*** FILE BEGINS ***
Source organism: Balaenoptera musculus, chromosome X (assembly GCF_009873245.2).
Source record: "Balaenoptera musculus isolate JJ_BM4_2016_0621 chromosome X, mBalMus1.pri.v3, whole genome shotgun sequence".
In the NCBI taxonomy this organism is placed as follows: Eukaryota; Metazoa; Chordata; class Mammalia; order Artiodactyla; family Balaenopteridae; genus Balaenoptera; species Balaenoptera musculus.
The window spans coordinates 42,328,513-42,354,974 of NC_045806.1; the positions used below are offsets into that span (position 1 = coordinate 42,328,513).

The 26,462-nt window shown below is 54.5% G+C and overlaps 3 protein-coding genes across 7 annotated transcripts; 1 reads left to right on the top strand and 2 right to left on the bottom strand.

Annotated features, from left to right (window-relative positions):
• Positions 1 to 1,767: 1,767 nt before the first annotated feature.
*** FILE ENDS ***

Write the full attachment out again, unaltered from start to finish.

Source organism: Balaenoptera musculus, chromosome X (assembly GCF_009873245.2).
Source record: "Balaenoptera musculus isolate JJ_BM4_2016_0621 chromosome X, mBalMus1.pri.v3, whole genome shotgun sequence".
In the NCBI taxonomy this organism is placed as follows: Eukaryota; Metazoa; Chordata; class Mammalia; order Artiodactyla; family Balaenopteridae; genus Balaenoptera; species Balaenoptera musculus.
The window spans coordinates 42,328,513-42,354,974 of NC_045806.1; the positions used below are offsets into that span (position 1 = coordinate 42,328,513).

The 26,462-nt window shown below is 54.5% G+C and overlaps 3 protein-coding genes across 7 annotated transcripts; 1 reads left to right on the top strand and 2 right to left on the bottom strand.

Annotated features, from left to right (window-relative positions):
• Positions 1 to 1,767: 1,767 nt before the first annotated feature.